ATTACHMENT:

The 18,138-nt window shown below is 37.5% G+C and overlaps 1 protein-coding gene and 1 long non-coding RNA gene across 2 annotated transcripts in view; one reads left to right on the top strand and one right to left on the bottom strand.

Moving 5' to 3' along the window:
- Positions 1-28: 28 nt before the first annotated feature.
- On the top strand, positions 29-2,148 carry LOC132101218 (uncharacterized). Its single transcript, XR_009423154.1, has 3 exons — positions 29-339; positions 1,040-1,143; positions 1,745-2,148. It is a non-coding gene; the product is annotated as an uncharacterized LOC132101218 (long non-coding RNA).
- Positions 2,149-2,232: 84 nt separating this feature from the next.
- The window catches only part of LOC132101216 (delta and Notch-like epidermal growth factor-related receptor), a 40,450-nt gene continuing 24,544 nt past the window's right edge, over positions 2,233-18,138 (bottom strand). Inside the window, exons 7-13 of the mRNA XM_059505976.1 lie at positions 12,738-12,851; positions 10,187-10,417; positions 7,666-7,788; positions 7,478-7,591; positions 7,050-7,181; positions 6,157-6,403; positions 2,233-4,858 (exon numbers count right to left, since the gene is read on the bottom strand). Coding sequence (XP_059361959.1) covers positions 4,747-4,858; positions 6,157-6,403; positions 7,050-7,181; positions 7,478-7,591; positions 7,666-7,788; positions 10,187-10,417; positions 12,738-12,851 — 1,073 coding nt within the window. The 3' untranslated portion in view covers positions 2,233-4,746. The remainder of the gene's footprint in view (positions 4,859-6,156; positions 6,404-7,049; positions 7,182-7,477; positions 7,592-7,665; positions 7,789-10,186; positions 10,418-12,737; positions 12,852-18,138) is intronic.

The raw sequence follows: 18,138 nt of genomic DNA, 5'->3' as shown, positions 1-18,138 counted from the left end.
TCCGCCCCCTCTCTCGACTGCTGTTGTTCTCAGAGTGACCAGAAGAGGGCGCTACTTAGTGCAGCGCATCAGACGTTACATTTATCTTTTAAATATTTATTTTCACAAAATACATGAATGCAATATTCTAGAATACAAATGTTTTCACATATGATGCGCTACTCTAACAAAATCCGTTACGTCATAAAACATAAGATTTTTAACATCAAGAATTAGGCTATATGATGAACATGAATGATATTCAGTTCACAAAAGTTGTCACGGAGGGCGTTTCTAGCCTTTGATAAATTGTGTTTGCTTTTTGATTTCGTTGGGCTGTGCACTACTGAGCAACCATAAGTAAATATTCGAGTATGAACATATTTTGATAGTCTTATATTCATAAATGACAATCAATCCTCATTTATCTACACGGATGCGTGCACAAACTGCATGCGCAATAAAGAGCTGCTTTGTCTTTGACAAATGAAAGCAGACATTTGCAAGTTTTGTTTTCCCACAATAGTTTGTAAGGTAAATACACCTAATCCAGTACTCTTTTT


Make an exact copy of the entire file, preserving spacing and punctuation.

The 18,138-nt window shown below is 37.5% G+C and overlaps 1 protein-coding gene and 1 long non-coding RNA gene across 2 annotated transcripts in view; one reads left to right on the top strand and one right to left on the bottom strand.

Moving 5' to 3' along the window:
- Positions 1-28: 28 nt before the first annotated feature.
- On the top strand, positions 29-2,148 carry LOC132101218 (uncharacterized). Its single transcript, XR_009423154.1, has 3 exons — positions 29-339; positions 1,040-1,143; positions 1,745-2,148. It is a non-coding gene; the product is annotated as an uncharacterized LOC132101218 (long non-coding RNA).
- Positions 2,149-2,232: 84 nt separating this feature from the next.
- The window catches only part of LOC132101216 (delta and Notch-like epidermal growth factor-related receptor), a 40,450-nt gene continuing 24,544 nt past the window's right edge, over positions 2,233-18,138 (bottom strand). Inside the window, exons 7-13 of the mRNA XM_059505976.1 lie at positions 12,738-12,851; positions 10,187-10,417; positions 7,666-7,788; positions 7,478-7,591; positions 7,050-7,181; positions 6,157-6,403; positions 2,233-4,858 (exon numbers count right to left, since the gene is read on the bottom strand). Coding sequence (XP_059361959.1) covers positions 4,747-4,858; positions 6,157-6,403; positions 7,050-7,181; positions 7,478-7,591; positions 7,666-7,788; positions 10,187-10,417; positions 12,738-12,851 — 1,073 coding nt within the window. The 3' untranslated portion in view covers positions 2,233-4,746. The remainder of the gene's footprint in view (positions 4,859-6,156; positions 6,404-7,049; positions 7,182-7,477; positions 7,592-7,665; positions 7,789-10,186; positions 10,418-12,737; positions 12,852-18,138) is intronic.

The raw sequence follows: 18,138 nt of genomic DNA, 5'->3' as shown, positions 1-18,138 counted from the left end.
TCCGCCCCCTCTCTCGACTGCTGTTGTTCTCAGAGTGACCAGAAGAGGGCGCTACTTAGTGCAGCGCATCAGACGTTACATTTATCTTTTAAATATTTATTTTCACAAAATACATGAATGCAATATTCTAGAATACAAATGTTTTCACATATGATGCGCTACTCTAACAAAATCCGTTACGTCATAAAACATAAGATTTTTAACATCAAGAATTAGGCTATATGATGAACATGAATGATATTCAGTTCACAAAAGTTGTCACGGAGGGCGTTTCTAGCCTTTGATAAATTGTGTTTGCTTTTTGATTTCGTTGGGCTGTGCACTACTGAGCAACCATAAGTAAATATTCGAGTATGAACATATTTTGATAGTCTTATATTCATAAATGACAATCAATCCTCATTTATCTACACGGATGCGTGCACAAACTGCATGCGCAATAAAGAGCTGCTTTGTCTTTGACAAATGAAAGCAGACATTTGCAAGTTTTGTTTTCCCACAATAGTTTGTAAGGTAAATACACCTAATCCAGTACTCTTTTT